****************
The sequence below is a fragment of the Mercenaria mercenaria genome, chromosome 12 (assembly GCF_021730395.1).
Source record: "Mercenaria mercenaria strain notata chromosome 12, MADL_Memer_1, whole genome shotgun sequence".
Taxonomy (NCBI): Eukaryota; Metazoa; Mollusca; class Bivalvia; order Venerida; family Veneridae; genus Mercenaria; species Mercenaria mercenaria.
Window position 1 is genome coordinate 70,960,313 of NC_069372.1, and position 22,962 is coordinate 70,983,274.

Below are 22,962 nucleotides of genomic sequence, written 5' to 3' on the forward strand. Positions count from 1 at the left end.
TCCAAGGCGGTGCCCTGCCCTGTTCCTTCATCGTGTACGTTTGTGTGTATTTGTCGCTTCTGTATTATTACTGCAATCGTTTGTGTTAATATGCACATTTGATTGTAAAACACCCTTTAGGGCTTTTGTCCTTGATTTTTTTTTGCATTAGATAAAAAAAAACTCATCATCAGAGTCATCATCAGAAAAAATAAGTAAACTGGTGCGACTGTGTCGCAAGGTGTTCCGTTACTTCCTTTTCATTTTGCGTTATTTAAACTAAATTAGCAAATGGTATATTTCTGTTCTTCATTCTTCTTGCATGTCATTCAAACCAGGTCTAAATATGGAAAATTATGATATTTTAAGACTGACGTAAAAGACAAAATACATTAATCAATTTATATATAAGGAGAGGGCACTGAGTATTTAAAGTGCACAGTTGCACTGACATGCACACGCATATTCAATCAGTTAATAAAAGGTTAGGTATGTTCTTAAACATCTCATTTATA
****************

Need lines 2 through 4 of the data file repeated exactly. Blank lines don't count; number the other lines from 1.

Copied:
Source record: "Mercenaria mercenaria strain notata chromosome 12, MADL_Memer_1, whole genome shotgun sequence".
Taxonomy (NCBI): Eukaryota; Metazoa; Mollusca; class Bivalvia; order Venerida; family Veneridae; genus Mercenaria; species Mercenaria mercenaria.
Window position 1 is genome coordinate 70,960,313 of NC_069372.1, and position 22,962 is coordinate 70,983,274.